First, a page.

HARRISBURG, Pa. (AP) — Officials in a northeastern Pennsylvania county where paper shortages caused Election Day ballot problems deadlocked Monday on whether to report official vote tallies to the state, effectively preventing their certification of the results.
Two Democratic members of the Luzerne County Board of Elections and Voter Registration voted to certify, both Republicans voted “no” and the fifth member, Democrat Daniel Schramm, abstained.
Schramm said in a phone interview several hours later that after the meeting he received assurances that few if any voters were unable to cast ballots and that all provisional ballots had been counted. He said he planned to vote in favor of certifying the results at a board meeting set for Wednesday.
“I wanted to research to see exactly how many people were just not allowed to vote. I couldn’t find any,” Schramm said.
He said elections officials contacted 125 judges of elections from the county’s 187 precincts “and they reported nobody being turned away.”
A judge extended voting in Luzerne by two hours, to 10 p.m., during the Nov. 8 election after the supplies ran short at some polling places.
Monday is the deadline for counties to certify general election results to the state. In a statement, the Department of State said it was contacting Luzerne officials “to inquire about the board’s decision and their intended next steps.”
During public comment before the vote on Monday, people attending the elections board meeting in Wilkes-Barre called the election “rife with disenfranchisement,” requested the election be redone and called on county election officials to resign.
Alyssa Fusaro, a Republican Luzerne election board member, said she could not vouch that the election had been conducted freely and fairly.
Fusaro said voters were turned away from the polls, machines jammed and ran out of paper and normal privacy safeguards for voters were not in place.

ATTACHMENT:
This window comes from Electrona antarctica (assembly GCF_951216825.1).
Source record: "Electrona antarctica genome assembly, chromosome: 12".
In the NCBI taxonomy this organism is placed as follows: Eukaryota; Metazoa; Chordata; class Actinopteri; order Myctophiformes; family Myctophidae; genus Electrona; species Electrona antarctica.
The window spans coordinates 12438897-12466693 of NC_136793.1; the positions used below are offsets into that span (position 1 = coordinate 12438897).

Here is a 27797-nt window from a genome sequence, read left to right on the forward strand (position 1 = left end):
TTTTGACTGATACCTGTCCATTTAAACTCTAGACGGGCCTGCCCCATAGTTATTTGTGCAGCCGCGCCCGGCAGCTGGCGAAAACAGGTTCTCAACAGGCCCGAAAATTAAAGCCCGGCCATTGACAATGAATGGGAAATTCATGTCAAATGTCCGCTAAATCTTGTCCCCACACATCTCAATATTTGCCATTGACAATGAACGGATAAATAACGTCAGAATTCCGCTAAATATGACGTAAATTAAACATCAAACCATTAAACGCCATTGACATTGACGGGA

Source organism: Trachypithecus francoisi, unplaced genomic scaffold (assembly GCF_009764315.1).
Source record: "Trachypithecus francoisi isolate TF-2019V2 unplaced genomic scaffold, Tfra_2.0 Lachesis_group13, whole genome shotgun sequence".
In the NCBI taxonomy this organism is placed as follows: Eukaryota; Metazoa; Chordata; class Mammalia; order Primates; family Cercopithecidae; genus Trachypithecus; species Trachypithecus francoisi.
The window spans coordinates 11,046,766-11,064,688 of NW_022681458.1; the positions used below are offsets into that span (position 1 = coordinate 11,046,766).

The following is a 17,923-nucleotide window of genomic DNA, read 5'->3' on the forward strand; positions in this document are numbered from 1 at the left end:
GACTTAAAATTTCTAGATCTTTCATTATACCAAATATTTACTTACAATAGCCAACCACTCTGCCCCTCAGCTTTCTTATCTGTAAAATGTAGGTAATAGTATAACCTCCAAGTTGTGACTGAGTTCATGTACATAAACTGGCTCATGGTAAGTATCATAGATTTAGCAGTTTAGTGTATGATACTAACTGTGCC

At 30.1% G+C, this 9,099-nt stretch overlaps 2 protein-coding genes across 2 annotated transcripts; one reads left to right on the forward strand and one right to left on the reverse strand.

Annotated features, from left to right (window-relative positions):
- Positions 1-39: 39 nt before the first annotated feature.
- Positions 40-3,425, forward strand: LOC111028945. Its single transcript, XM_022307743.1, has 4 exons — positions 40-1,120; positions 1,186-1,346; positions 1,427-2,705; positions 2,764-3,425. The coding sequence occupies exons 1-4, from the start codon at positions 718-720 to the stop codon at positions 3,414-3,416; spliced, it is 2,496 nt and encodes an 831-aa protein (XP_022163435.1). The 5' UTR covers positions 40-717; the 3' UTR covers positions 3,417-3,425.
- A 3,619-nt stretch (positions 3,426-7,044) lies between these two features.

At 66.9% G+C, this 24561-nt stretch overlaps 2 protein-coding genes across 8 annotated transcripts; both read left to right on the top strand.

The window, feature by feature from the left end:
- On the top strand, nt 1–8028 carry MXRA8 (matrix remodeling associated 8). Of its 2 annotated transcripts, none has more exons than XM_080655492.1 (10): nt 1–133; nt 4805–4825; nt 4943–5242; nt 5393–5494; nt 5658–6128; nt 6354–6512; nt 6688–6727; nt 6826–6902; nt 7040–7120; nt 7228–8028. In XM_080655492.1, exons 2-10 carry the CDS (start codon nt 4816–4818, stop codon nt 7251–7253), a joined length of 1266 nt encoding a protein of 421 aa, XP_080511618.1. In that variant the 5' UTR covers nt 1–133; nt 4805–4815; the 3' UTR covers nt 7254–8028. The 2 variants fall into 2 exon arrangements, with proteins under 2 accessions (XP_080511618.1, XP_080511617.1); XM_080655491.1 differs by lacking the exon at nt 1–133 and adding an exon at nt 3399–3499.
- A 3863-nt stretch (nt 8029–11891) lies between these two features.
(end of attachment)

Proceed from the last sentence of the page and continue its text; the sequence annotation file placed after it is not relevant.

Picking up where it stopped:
The board’s lawyer, Paula Radick, said failure to certify could bring litigation against the county from the state or from candidates.
Luzerne District Attorney Sam Sanguedolce, a Republican who at the election board’s request is investigating why paper ran out at polling places, said in a text Monday that “the investigation is progressing as expected.”
Luzerne County in northeastern Pennsylvania is an area that has been trending Republicans in recent years. Democratic Gov.-elect Josh Shapiro narrowly won Luzerne, while Democratic U.S. Sen.-elect John Fetterman lost the county by some 10,000 votes.
In Pittsburgh, Allegheny County’s Board of Elections voted Monday to certify the election results at 1,311 polling places but did not vote to certify results from 12 polling places where recount petitions have been filed.
A statement from county government said its lawyer was seeking to have those challenges dismissed in the coming days because the people who sought the recounts failed to also post $50 bonds for each ballot box to be recounted.
The Department of State says only “legally valid and properly filed” recount petitions can prompt a county to withhold certification for the office targeted by the recount effort.
“We will review what Allegheny submits to the department and then decide next steps,” the Department of State said in an emailed statement.
After three counties refused to record mail-in votes from the May primary, holding up state certification of the overall results, a judge ordered that they be counted.
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